Howard Trent (Hayden Rorke) hears the secrets that you keep, when you’re talking in your sleep… particularly if you’re his wife, Irene (Barbara Stanwyck). Howard has secretly been recording every conversation that takes place in his home, including those his wife has with no one, while she’s dreaming.
Howard is convinced that Irene isn’t dreaming at all, but carrying on an affair with his attorney, Barry Morland (Robert Taylor). Barry denies it, offering to help Howard get to the bottom of the mystery.
Is Irene actually dreaming? And if not, who is the mysterious man visiting her every night?
The Night Walker was directed by William Castle. The screenplay was written by Robert Bloch.
This film marks somewhat of a fitting end to Stanwyck’s theatrical-release film career, as she delivers a strong performance in her paranoid-woman role (a role she played several times throughout her career). One of those trademark rants of hers comes early on in the film, Stanwyck shouting at her on-screen husband, “My lover’s only in my dreams and he’s still more of a man than you!” (Ouch!)
Stany shares the screen with her former real-life husband (and two-time former co-star) Robert Taylor, playing the wrongly-accused lawyer. Interestingly, the scenes of their sleuthing as a pair are some of the film’s least engaging. Perhaps their personal history had some influence on this, or perhaps it’s just down to Taylor’s approach to his character. (Despite a nicely-executed plot twist for him near the end of the film, I found most of Taylor’s work in this film quite forgettable.)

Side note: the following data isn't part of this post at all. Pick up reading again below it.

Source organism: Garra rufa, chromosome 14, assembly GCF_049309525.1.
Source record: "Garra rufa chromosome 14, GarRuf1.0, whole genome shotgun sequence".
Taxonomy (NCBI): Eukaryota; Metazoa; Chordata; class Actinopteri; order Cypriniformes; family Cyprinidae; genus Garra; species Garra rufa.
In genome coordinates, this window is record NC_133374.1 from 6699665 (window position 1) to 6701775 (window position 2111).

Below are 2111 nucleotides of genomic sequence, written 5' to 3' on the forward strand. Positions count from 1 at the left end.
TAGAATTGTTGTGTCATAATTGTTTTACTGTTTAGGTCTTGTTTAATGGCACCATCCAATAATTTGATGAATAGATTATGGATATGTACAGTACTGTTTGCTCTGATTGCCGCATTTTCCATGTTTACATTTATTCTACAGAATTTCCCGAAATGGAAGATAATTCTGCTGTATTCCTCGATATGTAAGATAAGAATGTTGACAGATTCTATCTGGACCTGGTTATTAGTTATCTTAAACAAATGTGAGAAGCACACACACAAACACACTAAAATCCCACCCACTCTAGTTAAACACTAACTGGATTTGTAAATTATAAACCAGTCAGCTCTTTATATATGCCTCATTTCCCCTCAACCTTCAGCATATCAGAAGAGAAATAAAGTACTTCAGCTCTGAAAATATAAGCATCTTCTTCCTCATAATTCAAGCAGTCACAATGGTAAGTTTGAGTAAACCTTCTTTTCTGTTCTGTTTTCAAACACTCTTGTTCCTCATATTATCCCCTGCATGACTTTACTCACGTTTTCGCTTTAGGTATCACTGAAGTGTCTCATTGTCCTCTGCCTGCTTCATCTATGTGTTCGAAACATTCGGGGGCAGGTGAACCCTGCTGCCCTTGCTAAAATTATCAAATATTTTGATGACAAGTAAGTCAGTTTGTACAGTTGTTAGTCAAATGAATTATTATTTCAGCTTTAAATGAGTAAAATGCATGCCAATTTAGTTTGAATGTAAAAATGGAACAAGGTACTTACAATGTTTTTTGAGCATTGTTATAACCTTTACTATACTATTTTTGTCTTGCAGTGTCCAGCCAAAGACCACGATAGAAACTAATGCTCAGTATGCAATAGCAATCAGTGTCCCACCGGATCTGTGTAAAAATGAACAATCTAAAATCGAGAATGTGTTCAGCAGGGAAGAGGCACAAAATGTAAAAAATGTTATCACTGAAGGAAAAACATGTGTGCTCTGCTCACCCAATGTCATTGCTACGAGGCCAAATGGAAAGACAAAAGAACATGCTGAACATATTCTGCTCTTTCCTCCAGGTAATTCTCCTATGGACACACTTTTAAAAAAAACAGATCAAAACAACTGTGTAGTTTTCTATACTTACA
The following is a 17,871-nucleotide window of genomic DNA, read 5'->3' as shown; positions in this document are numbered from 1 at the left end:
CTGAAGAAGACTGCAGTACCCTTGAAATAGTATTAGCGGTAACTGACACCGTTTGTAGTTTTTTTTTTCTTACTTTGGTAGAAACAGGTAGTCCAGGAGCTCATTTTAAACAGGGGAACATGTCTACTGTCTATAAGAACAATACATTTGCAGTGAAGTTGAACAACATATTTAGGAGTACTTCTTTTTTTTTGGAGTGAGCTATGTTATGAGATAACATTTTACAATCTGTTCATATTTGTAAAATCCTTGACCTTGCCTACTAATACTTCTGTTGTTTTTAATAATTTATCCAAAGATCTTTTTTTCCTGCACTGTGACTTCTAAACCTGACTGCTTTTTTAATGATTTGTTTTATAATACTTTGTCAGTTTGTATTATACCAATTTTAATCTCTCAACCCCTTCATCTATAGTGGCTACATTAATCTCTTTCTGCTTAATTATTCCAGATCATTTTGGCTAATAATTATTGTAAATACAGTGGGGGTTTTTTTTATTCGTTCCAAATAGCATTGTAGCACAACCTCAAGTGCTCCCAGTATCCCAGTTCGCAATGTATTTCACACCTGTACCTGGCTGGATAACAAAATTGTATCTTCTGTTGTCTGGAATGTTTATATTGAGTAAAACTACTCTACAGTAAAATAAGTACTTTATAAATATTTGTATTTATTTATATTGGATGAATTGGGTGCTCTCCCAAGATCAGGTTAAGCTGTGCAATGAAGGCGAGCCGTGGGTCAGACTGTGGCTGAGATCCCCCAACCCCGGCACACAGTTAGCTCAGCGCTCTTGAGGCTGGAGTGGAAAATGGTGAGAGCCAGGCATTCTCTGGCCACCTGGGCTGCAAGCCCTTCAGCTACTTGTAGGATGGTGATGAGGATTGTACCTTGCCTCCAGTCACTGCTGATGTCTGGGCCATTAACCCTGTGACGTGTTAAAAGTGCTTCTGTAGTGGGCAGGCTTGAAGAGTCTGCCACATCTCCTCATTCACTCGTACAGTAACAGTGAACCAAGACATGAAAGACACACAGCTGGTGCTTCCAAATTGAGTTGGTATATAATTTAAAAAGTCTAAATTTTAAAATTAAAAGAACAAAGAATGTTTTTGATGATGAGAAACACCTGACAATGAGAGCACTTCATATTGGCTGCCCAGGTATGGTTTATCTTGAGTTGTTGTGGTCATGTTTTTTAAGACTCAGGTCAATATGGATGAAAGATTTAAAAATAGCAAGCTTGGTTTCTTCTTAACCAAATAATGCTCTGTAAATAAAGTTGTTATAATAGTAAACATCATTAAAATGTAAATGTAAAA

I’m a big fan of William Castle, with all of his usual gimmicks and corn. The Night Walker, while still a little campy, is one of his less campy films. There are creepy wax figures and over-dramatic opening narration. There’s an end title reading, “PLEASANT DREAMS.” There are also, however, some genuine suspense and wonderfully photographed dream sequences. The story takes a few unexpected turns and definitely kept me hooked throughout its run time.
The Night Walker isn’t a Grade-A thriller, but for the most part, it’s a lot of fun to watch. A fascinating end to the long silver screen career of a chameleon who played everyone from femme fatales to tormented wives to Annie Oakley. I would recommend The Night Walker, especially for those of you who share my love of both Stanwyck and William Castle.
And with this, the Barbara Stanwyck Filmography Project has officially come to an end! I’ve officially reviewed every Stanwyck film (with the exception of her lost debut, Broadway Nights)! Stay tuned for a few posts wrapping things up (favorite discoveries, film ranking, etc.).
Until then, I hope you have enjoyed this long journey with Stanwyck as much as I have. I come away from this project with Stany firmly cemented in her position as my favorite actress, and with several films holding permanent places on my best-of-all-time list.